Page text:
As part of our “Fellows Friday” web feature, we focus on the artistic lives of our Pew Fellows: their aspirations, influences, and creative challenges. This week, we speak to 2013 Pew Fellow and poet Emily Abendroth, whose book ]EXCLOSURES[ is newly available this month from Ahsahta Press. Of the book, writer and artist Chris Nagler says, “Sometimes there is a book you love so much you become frightened for the world. ]EXCLOSURES[ is that for me.”
What is your favorite title of an art work?
I’ve always loved the painter Paul Klee’s titles, and the way their presence as text impacts your orientation to his works. For instance, a beautifully intricate, multi-layered, and color-saturated image gets labeled rather firmly With the Egg, suddenly drawing your eye to a single yoke-endowed, ivory splash in the lower center of the image, which gains a different kind of buoyant gravity and hovering importance as a result.
On the other hand, a small, simple line drawing of two elongated, lumpy, and top-heavy androgynous figures—who in their leaning into one another seem to almost merge together—gets affixed with a description that is something far more than merely a “title” for what’s occurring before your eyes. Instead, appended is a mini-narrative that reads: “Occasionally I’d fool people some, / I’d put acid in their drinks, / I’d put poison in their food, / And make it hurt when they mate. / I founded an order with merrily dancing tears on its banner.” I love the joyful labor that necessarily happens as the viewer tries to put those two somewhat incongruous verbal and visual discourses in contact with one another.
How does residing in this region contribute to your artistic practice?
I’ve never considered myself to be a regional writer or to fit into the category of a “writer of place.” For lack of a better way to say it, I’m definitely more a “poet who lives in Philadelphia,” as opposed to a “Philadelphia poet.” [However,] the current dynamics of Pennsylvania politics profoundly shape my understanding of the obstacles that preclude our achievement of individual and collective health, well-being, self-determination, and, ultimately, emancipation (be it cognitive or physical in nature). This, in turn, informs my sense of what art has a mandate to attempt to, first, make legible and, then, to confront. I don’t by any stretch think this is art’s only mandate but, from my perspective, it is a primary one of them. Perhaps since I used the artist Paul Klee as an example to speak about titling, it makes sense to offer his comment that “Art does not reproduce the visible; rather, it makes visible.” I hope that my work sometimes achieves that.
How has your thinking about the business of your practice changed since you started working professionally?
Given that my primary artistic medium is poetry, I don’t work professionally, or at least not in the way that I think this question implies. That said, I do without question take my own artistic work and efforts seriously and I do situate them as a meaningful center of gravity, experimentation, and potential transformation in my existence. As time, in conjunction with my own writing practice, progresses I find myself working incrementally more slowly and more deeply. I accept that it will likely take me both a long time and a laborious, challenging journey to reach the more interesting and challenging thoughts/results in any given project. Such a process does not map well onto a standard capitalist model of either production or success.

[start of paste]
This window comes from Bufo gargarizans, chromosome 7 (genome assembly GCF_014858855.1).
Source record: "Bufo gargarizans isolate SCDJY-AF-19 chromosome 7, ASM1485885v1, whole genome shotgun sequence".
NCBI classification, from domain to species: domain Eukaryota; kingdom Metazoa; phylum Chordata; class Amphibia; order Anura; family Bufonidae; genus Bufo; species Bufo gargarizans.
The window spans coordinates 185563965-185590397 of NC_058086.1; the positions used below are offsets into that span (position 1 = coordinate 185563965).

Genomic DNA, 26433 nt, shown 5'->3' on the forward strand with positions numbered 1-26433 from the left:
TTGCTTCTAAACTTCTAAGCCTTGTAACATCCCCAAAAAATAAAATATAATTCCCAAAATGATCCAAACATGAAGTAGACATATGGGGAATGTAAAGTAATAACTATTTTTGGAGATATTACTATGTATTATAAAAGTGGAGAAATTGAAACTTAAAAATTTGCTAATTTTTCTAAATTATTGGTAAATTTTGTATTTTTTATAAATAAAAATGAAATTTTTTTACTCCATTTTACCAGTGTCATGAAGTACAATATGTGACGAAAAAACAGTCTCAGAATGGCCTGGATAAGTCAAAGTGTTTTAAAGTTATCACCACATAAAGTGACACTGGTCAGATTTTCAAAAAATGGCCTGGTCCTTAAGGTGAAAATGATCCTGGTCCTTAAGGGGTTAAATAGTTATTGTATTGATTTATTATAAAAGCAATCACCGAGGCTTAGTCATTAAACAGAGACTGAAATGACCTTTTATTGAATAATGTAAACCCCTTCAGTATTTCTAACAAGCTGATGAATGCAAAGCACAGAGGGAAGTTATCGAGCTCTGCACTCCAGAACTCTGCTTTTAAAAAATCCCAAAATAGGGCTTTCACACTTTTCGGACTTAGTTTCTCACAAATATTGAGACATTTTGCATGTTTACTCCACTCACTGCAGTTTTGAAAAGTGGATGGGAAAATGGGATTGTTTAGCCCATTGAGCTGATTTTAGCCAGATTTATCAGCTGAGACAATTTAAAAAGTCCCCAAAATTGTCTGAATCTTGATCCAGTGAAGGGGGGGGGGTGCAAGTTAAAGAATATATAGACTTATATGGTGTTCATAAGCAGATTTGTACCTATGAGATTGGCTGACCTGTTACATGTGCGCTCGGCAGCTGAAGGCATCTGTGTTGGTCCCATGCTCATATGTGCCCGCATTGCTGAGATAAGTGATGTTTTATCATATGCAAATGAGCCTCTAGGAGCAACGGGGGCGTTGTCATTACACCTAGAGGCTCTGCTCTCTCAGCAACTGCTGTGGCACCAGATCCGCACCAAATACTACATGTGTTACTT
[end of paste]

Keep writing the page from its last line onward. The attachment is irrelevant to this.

What images or things keep you company in the space where you work?
Immediately surrounding and behind my desk, one will find the following four items plastered prominently before my eyes on the wall:
Pew Fellow and former Philadelphia Poet Laureate Sonia Sanchez leads a poetry workshop exploring the history of Johnson House, Philadelphia’s only intact stop on the Underground Railroad.
In 2003 the Center awarded Pew Fellowships to 12 Philadelphia-based artists, and grants to 63 dance, music, theater, and visual arts organizations and practitioners in the greater Philadelphia region.
Carol Shloss is a nonfiction writer and a 1994 Pew Fellow.
Pew Fellow Geoff Sobelle’s award-winning production of The Object Lesson travels to Ohio’s Wexner Center for the Arts.
People’s Light & Theatre Company’s project brought six playwrights from across the country to the theater’s campus to develop new work inspired by the region’s diverse communities.
We talk to Sherlock, a 2013 Pew Fellow and Philadelphia’s newly designated poet laureate, about his dream collaboration with Yoko Ono and what made him want to become a poet.
The Center’s 2015 Year in Review highlights the outstanding accomplishments of our grantees, and the broad scope of the Center’s funding.
Paula Marincola and Melissa Franklin reflect on a quarter-century of direct support to artists—how we got started, how the program has evolved, and what we’ve learned.
Raphael Xavier presents Raphstravaganza, a contemporary circus-style performance featuring street performers, extreme BMX riders, acrobatic contortionists, and live music.
Poet and 2012 Pew Fellow Kevin Varrone (Pew Fellow, 2012) spent the past few years designing and building an app that traces the history of the Phillies, as well as his personal relationship with baseball.
Richard Harrod is a visual artist and a 1997 Pew Fellow.
A conversation with Pew Fellow Jumatatu Poe, Donte Beacham, and LaKendrick Davis on the underground dance style of J-Sette and how Poe drew on its legacy for Private Places, a new Center-funded work.